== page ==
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Browsing by Author "Galkin, Annukka"

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  • Galkin, Annukka (2015)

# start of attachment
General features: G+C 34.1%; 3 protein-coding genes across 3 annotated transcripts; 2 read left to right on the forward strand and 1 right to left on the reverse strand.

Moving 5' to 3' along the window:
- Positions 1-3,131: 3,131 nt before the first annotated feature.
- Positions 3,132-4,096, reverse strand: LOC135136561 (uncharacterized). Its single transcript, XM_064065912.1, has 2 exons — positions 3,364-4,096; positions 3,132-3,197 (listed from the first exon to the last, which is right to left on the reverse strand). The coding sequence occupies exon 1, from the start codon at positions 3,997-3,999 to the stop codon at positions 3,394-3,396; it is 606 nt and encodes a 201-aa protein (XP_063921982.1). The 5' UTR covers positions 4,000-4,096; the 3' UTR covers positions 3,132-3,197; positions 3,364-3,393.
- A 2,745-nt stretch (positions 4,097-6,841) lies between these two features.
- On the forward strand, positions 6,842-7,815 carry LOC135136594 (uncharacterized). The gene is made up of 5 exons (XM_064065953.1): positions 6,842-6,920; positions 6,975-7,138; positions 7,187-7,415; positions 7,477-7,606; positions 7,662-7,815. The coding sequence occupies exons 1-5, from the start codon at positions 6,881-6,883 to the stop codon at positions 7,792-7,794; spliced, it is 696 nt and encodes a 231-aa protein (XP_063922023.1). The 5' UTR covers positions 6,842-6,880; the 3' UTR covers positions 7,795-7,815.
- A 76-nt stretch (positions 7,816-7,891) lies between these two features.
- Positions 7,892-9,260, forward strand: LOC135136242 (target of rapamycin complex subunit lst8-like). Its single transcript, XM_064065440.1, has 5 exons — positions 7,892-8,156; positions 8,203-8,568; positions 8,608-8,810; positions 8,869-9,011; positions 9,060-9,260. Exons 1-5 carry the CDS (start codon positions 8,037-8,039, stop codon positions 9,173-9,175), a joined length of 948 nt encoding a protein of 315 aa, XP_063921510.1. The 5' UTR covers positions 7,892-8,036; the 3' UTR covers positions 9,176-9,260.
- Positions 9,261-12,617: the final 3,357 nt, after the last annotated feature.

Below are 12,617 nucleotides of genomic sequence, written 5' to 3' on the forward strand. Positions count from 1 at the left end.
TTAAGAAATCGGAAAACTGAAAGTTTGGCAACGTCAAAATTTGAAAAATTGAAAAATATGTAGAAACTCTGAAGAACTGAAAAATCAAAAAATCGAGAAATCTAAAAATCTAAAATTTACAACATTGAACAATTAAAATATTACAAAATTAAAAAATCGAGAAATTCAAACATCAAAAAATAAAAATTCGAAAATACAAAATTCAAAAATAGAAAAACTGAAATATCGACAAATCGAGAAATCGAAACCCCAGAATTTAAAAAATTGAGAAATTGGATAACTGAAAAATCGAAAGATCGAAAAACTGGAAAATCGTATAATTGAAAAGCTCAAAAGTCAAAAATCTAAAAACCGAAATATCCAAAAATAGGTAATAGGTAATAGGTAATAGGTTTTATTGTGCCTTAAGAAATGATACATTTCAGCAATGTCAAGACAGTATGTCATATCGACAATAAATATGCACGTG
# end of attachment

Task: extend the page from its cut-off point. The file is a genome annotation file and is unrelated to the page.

The arctic region is sensitive to climate change impacts. Arctic lakes are typically transparent and shallow. Environmental changes occurring in the catchment reflect to DOC (dissolved organic carbon) and nutrients concentration of arctic lakes. Furthermore, productivity of lakes, organic matter transport and mineralization will change. This thesis examines how the catchment characteristics currently impact the limnology of arctic lakes and assess future changes when temperature and precipitation will increase. Special attention is given to DOC due to its strong impact on the lake ecosystem. Water and sediment samples were collected from 31 lakes from Ivalo to Utsjoki (68°47' and 69°55') at the end of July 2014. pH was measured in situ and the vegetation type of catchment was observed. LOI 550- % (loss-on-ignition) and chlorophyll-a-sediment were measured from surface sediment (0-2 cm). DOC, TP (total phosphorus), TN (total nitrogen), chl-a-water (chlorophyll-a-water), CDOM (colored dissolved organic carbon) components C1-C4,C6, SUVA (specific UV-absorbance), FI-index (fluorescence index) and HI-index (humification index) were measured from water samples from the epilimnion. Catchment variables were analyzed by using GIS (geographical information system) to determine boundaries, area, topography and altitude of catchments. Based on general map raster of National land survey of Finland © wetland- %, forest- %, tundra- % and lake- % were digitized. Vegetation type was determined based on general map raster and field observations. The July mean temperature during 1984–2013 was calculated based on mean temperature raster of Finnish meteorological institute ©. Principal component analysis (PCA) was used to determine catchment variables which most impact the limnology. Based on principal component analysis results the most effective catchment variable is wetland -% which has a strong impact on DOC, nutrients, chlorophyll-a-water, CDOM components C1-C4, C6 and HI-index. Wetlands are important source of DOC and nutrients to the lakes and the impact of wetland- % is stronger than vegetation type hence DOC-gradient follows wetland- %. On the other hand, tree line and dwarf birch catchments without wetlands are seen clearly in results as lakes with low DOC and nutrient concentrations. Climate change affects catchments and is assumed that release of DOC and nutrients from wetlands and forested areas will increase. Longer ice-free period increases the length of the growing season and will likely, together with increased nutrients, result in a higher water column production in arctic lakes. On the other hand, increased DOC in water column will decrease the amount of light and the production will decrease. Thus, we can expect that the area of tundra vegetation will decrease and dwarf birch will spread to tundra. In addition, the density of trees in forested areas will increase and the tree line will shift northward and higher up the fjells. Environmental changes have substantial impact on the lakes and catchments studied in this thesis. DOC, nutrients and production will probably increase in the studied lakes.